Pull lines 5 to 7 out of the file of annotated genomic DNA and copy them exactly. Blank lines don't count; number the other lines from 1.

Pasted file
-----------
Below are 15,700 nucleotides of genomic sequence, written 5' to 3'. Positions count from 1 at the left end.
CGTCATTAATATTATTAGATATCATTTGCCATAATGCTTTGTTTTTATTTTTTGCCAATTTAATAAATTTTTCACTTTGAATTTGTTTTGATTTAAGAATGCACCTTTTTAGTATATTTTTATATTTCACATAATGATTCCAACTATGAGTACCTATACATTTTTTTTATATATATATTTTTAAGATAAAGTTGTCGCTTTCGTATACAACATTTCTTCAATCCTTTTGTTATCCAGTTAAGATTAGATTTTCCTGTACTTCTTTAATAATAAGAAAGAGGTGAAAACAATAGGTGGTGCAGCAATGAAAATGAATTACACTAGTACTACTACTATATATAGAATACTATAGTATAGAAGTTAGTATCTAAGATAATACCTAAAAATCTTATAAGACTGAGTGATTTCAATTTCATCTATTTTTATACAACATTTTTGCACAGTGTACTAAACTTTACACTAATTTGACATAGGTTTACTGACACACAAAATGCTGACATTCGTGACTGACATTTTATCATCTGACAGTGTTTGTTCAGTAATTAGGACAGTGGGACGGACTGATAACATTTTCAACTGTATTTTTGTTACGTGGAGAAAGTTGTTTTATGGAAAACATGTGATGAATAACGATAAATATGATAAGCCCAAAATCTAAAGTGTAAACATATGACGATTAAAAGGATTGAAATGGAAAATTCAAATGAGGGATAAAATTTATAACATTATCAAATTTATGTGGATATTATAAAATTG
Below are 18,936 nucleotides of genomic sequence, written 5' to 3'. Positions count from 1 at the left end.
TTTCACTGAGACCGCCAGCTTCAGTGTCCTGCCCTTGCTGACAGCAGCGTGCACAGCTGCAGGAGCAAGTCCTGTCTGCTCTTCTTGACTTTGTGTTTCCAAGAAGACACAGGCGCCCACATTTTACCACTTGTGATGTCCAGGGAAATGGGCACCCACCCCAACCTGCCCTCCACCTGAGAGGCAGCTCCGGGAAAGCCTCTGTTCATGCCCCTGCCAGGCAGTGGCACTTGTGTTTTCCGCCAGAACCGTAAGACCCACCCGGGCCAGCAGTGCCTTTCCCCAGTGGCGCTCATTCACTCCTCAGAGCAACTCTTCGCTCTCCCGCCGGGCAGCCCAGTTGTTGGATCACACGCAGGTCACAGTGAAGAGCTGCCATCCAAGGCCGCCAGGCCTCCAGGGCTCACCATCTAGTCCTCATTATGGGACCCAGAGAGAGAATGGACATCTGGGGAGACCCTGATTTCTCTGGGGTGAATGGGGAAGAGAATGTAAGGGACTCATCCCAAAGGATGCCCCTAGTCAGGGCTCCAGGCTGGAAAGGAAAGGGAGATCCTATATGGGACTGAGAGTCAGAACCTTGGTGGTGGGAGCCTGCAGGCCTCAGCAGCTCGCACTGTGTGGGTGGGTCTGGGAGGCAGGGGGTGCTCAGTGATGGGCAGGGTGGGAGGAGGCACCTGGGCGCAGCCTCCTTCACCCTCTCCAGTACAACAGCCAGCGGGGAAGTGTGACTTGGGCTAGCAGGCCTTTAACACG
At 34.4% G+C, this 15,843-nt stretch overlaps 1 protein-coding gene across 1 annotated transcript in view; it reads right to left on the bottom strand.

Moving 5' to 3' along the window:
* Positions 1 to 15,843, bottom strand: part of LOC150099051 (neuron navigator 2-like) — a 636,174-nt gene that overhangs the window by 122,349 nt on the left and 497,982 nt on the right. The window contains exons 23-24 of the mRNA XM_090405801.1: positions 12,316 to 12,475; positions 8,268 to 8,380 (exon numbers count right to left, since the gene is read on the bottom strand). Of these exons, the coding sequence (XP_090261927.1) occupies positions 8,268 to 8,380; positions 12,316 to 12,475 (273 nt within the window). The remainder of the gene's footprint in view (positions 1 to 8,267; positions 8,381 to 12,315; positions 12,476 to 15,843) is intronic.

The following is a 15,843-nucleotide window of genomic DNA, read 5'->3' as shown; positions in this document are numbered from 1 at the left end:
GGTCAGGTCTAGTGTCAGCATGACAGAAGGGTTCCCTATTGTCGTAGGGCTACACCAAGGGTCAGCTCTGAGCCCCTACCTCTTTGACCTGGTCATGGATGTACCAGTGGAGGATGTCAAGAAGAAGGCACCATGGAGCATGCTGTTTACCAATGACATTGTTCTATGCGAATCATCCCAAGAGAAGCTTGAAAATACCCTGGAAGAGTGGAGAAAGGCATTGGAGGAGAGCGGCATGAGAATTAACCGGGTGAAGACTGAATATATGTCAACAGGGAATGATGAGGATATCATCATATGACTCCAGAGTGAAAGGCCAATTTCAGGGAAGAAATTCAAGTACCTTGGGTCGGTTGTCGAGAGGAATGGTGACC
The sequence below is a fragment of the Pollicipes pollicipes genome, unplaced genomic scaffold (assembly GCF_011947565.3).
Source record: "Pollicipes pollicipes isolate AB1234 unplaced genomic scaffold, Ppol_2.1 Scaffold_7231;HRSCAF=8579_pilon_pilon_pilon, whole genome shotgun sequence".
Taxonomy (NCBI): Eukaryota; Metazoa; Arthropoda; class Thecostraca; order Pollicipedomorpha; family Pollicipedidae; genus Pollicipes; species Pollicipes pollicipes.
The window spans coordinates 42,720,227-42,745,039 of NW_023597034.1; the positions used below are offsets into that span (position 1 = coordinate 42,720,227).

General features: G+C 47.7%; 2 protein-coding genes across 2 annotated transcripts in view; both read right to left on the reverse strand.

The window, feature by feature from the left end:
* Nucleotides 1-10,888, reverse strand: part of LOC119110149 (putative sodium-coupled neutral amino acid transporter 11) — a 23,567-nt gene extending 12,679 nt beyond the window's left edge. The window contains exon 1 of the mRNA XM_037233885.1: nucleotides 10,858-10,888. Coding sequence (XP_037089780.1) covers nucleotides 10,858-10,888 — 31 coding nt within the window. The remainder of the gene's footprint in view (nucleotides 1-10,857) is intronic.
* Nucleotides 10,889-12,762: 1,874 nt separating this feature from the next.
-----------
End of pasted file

At 34.4% G+C, this 15,843-nt stretch overlaps 1 protein-coding gene across 1 annotated transcript in view; it reads right to left on the bottom strand.

Moving 5' to 3' along the window:
* Positions 1 to 15,843, bottom strand: part of LOC150099051 (neuron navigator 2-like) — a 636,174-nt gene that overhangs the window by 122,349 nt on the left and 497,982 nt on the right. The window contains exons 23-24 of the mRNA XM_090405801.1: positions 12,316 to 12,475; positions 8,268 to 8,380 (exon numbers count right to left, since the gene is read on the bottom strand). Of these exons, the coding sequence (XP_090261927.1) occupies positions 8,268 to 8,380; positions 12,316 to 12,475 (273 nt within the window). The remainder of the gene's footprint in view (positions 1 to 8,267; positions 8,381 to 12,315; positions 12,476 to 15,843) is intronic.